Battle of Lake Poyang
|Battle of Lake Poyang|
|Part of Red Turban Rebellion|
|Han navy||Ming navy|
|Commanders and leaders|
|Chen Youliang †||
Fu Youde (WIA)
Over 100 vesselsb|
|Casualties and losses|
|Chen Youliang and most of his army||
a Wakeman (1993), p. 8, n. 37. |
b TTSL, 13/165, quoted in Hok-lam Chan (1975), p. 703.
The battle of Lake Poyang (鄱陽湖之戰) was a naval conflict which took place 30 August – 4 October 1363 between the rebel forces of Zhu Yuanzhang and Chen Youliang during the Red Turban Rebellion which led to the fall of the Yuan dynasty. Chen Youliang besieged Nanchang with a large fleet on Lake Poyang, China's largest freshwater lake, and Zhu Yuanzhang met his force with a smaller fleet. After an inconclusive engagement exchanging fire, Zhu employed fire ships to burn the enemy tower ships and destroyed their fleet. This was the last major battle of the rebellion prior to the rise of the Ming dynasty.
On 30 August, the forces of Chen Han conducted a major amphibious assault on Nanchang with a hundred vessels and several hundred troops. The town of Nanchang was strategically located to guard Lake Poyang, which connected the Yangtze with other river basins. During the early 1360s Zhu Yuanzhang held key garrisons on the lake and administered them from Nanjing 560 kilometers downriver. Chen Youliang tried to deposit his troops on the city walls with "tower ships". This proved futile as the city defenders simply moved the walls back and Chen was forced to personally lead an assault on the city gates. They were repelled with a barrage of cannonfire and driven back. After this failure, Chen set up a blockade, determined to starve out the defenders, but a small fishing boat managed to slip out and reached Nanjing in time to warn Zhu Yuanzhang.
Zhu Yuanzhang's fleet arrived at Poyang Lake on 29 August with a force only a third the size of Chen's army. According to one Ming source, Zhu's forces arrived armed with "fire bombs, fire guns, fire arrows, fire seeds [probably grenades], large and small fire lances, large and small 'commander' fire-tubes, large and small iron bombs, rockets." This shows that older gunpowder weapons co-existed alongside guns, and proto-guns such as fire lances were not supplanted until after early Ming. A new weapon called the "No Alternative" was also mentioned. The No Alternative was "made from a circular reed mat about five inches around and seven feet long that was pasted over with red paper and bound together with silk and hemp— stuffed inside it was gunpowder twisted in with bullets and all kinds of [subsidiary] gunpowder weapons." It was hung from a pole on the foremast, and when an enemy ship came into close range, the fuse was lit, and the weapon would supposedly fall onto the enemy ship, at which point things inside shot out "and burned everything to bits, with no hope of salvation."
On 30 August, Zhu's fleet engaged Chen's under orders to "get close to the enemy's ships and first set off gunpowder weapons (發火器), then bows and crossbows, and finally attack their ships with short range weapons." Fire bombs were hurled using naval trebuchets and the Ming succeeded in "burning twenty or more enemy vessels and killing or drowning many enemy troops," but their own flagship also caught fire and hit a sandbar, forcing them to withdraw.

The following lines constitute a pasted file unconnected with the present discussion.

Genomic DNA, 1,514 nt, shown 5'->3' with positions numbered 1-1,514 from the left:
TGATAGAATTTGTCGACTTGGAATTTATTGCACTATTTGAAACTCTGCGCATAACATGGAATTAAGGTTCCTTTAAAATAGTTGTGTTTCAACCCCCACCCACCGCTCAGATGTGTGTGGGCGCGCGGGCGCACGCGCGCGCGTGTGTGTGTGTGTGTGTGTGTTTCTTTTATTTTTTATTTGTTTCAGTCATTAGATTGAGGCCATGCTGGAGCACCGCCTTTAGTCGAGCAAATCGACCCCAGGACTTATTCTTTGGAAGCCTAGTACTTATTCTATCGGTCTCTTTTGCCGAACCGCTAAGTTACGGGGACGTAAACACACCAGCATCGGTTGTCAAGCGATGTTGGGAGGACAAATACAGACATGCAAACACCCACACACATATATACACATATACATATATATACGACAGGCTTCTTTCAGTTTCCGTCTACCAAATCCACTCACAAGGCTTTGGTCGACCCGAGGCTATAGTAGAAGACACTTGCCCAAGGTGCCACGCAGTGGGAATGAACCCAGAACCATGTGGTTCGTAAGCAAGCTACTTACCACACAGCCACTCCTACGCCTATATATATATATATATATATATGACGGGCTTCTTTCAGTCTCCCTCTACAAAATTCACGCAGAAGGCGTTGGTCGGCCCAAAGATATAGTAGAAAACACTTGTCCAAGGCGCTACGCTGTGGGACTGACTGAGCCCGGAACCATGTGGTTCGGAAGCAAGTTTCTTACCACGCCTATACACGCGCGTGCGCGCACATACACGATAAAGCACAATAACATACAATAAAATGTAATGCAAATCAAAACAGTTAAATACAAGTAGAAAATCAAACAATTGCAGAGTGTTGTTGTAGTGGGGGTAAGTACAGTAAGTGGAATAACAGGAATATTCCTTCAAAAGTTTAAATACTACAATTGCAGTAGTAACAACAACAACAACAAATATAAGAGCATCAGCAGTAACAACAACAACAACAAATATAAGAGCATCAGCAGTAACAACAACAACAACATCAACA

On 31 August, the Ming rammed the enemy fleet with fire ships. While guns were used during the battle, ultimately they were not pivotal to success, and the battle was won using incendiary weapons.
On 2 September, the two fleets engaged in battle again, but the tide turned on Chen's forces, and they were forced to withdraw. Afterwards, Zhu's fleet settled into a blockade for another month until they employed fire ships again on 4 October, destroying the rest of Chen's fleet. Chen Youliang was killed when an arrow struck his head.
Chen Youliang was succeeded by his son, Chen Li, who surrendered to Zhu in 1364.
The Ming victory here cemented their position as the leading rebel group, and the one that would take command when the Yuan Dynasty fell. When this happened five years later, Zhu Yuanzhang became the first Emperor of the Ming Dynasty as Hongwu.
- Andrade, Tonio (2016), The Gunpowder Age: China, Military Innovation, and the Rise of the West in World History, Princeton University Press, ISBN 978-0-691-13597-7.
- Hok-lam Chan, 'The Rise of Ming T'ai-tsu (1368–98): Facts and Fictions in Early Ming Official Historiography', Journal of the American Oriental Society, Vol. 95, No. 4 (Oct. - Dec., 1975), p. 703, quoting TTSL, 13/165, abbreviation for (Ming) T'ai-tsu shih-lu (1418), ed. Yao Kuang-hsiao (1335-1418) et al., 257 chüan. Academia Sinica, Taipei 1962. (1.1.1.).
- Dreyer, Edward L., 'The Poyang Campaign of 1363: Inland Naval Warfare in the Founding of the Ming Dynasty,' in Kierman, Frank A., and Fairbank, John K. (eds.), Chinese Ways in Warfare (Cambridge, MA., Harvard University Press, 1974).
- Turnbull, Stephen, 'Fighting Ships of the Far East (1): China and Southeast Asia 202 BC - AD 1419.' (Oxford: Osprey Publishing, 2002).
- Wakeman, Frederic, Jr., 'Voyages', American Historical Review, Vol. 98, No. 1 (Feb., 1993), pp. 1–17.